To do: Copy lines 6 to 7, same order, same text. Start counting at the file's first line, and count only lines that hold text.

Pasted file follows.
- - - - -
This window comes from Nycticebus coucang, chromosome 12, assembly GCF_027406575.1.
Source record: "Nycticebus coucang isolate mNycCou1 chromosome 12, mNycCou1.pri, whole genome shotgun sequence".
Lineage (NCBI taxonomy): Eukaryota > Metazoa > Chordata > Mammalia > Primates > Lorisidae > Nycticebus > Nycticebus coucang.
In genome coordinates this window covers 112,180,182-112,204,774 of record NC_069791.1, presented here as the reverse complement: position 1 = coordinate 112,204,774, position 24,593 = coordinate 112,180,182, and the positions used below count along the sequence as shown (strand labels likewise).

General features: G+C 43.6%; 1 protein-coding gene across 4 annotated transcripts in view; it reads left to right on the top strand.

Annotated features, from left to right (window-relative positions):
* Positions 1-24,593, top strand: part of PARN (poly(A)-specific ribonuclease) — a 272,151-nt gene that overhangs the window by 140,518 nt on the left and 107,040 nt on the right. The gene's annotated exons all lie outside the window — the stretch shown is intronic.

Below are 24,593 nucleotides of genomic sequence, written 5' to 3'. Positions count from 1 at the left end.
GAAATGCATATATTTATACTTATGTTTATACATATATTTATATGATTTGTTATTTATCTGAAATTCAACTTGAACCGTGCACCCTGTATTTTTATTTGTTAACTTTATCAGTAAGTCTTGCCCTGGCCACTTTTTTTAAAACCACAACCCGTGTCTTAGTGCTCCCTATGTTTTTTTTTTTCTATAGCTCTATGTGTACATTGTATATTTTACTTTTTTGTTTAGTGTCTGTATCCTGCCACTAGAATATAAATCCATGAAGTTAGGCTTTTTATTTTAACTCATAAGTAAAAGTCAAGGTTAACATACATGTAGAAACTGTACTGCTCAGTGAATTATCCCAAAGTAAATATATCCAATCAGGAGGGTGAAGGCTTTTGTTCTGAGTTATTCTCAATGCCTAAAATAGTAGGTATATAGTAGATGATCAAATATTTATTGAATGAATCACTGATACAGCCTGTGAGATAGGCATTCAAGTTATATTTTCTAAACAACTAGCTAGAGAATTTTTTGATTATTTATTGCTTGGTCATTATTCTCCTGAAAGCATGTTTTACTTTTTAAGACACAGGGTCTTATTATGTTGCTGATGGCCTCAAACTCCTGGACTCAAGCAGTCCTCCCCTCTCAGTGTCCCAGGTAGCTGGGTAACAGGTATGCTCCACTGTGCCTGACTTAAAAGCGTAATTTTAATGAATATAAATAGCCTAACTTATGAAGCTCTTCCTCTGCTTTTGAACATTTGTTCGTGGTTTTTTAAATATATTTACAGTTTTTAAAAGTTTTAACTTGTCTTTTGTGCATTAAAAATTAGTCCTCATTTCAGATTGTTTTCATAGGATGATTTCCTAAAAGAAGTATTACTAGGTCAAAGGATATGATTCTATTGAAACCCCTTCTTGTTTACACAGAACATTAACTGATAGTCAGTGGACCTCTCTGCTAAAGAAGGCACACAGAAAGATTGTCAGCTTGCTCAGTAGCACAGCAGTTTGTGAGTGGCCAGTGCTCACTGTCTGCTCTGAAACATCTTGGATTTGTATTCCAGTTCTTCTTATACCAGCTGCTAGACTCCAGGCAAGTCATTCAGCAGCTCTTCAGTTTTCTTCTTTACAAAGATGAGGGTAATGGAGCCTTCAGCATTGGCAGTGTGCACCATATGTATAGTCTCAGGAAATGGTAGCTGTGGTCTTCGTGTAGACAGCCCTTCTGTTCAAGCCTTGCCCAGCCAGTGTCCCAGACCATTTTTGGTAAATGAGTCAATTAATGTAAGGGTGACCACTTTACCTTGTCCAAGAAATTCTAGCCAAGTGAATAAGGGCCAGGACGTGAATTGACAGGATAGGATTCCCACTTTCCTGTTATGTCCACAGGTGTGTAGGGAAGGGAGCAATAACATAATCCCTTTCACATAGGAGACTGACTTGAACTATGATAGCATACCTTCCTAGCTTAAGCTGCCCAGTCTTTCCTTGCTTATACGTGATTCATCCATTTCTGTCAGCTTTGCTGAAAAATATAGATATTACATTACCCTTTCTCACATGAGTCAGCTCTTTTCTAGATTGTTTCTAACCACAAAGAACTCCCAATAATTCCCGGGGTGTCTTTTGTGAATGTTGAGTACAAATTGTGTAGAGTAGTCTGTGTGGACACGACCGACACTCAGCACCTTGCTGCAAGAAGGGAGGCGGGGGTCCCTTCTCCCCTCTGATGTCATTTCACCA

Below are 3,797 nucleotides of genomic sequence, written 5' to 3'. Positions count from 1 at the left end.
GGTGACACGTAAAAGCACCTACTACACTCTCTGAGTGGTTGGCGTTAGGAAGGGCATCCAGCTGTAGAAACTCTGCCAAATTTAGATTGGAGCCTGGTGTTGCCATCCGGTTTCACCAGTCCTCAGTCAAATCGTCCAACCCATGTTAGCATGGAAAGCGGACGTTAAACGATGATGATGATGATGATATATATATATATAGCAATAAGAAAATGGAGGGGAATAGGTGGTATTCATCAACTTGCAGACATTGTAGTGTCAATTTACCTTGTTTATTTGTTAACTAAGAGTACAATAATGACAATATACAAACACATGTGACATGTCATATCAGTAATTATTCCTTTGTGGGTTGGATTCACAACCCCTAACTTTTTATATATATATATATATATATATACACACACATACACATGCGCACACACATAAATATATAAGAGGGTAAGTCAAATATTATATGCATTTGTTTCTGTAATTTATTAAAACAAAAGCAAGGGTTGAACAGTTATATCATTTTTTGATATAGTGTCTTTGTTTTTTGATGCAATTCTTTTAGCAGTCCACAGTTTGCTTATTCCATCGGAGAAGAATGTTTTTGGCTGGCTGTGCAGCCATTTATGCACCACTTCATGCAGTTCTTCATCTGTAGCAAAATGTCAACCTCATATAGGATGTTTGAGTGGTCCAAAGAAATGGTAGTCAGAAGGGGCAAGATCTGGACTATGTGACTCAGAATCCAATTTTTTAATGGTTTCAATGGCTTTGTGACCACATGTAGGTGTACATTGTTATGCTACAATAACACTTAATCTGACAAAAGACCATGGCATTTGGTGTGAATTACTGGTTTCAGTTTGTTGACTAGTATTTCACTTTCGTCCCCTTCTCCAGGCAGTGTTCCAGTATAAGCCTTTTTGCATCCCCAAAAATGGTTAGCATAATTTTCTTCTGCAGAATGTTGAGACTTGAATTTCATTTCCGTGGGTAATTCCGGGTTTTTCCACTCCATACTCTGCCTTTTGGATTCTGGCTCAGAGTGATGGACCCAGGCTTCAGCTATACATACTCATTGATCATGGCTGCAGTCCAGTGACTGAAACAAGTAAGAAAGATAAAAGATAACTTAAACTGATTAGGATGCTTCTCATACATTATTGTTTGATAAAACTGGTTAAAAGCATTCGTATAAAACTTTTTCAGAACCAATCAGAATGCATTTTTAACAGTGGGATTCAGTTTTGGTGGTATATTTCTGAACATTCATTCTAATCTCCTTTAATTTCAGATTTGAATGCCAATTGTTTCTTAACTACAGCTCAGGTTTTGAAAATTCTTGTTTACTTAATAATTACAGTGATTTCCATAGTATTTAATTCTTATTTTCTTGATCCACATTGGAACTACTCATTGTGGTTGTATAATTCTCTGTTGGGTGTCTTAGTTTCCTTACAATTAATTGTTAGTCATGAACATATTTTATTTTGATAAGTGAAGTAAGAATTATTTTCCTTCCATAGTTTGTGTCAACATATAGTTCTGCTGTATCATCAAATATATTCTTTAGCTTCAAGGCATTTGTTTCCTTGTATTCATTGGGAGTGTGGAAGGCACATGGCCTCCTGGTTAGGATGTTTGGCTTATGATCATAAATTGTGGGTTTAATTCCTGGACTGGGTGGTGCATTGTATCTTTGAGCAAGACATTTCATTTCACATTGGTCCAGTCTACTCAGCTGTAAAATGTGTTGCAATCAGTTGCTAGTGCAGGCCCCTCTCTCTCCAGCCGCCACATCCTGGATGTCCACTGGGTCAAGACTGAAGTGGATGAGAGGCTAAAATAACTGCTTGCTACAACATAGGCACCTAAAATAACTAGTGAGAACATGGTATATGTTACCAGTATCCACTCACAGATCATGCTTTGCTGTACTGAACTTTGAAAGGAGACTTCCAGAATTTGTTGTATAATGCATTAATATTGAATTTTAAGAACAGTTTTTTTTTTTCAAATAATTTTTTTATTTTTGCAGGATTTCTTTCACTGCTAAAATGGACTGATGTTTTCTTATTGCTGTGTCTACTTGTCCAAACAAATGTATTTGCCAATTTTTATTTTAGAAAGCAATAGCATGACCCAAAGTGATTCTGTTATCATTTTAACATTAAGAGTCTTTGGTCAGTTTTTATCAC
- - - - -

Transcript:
Annotated features, from left to right (window-relative positions):
* Positions 1-24,593, top strand: part of PARN (poly(A)-specific ribonuclease) — a 272,151-nt gene that overhangs the window by 140,518 nt on the left and 107,040 nt on the right. The gene's annotated exons all lie outside the window — the stretch shown is intronic.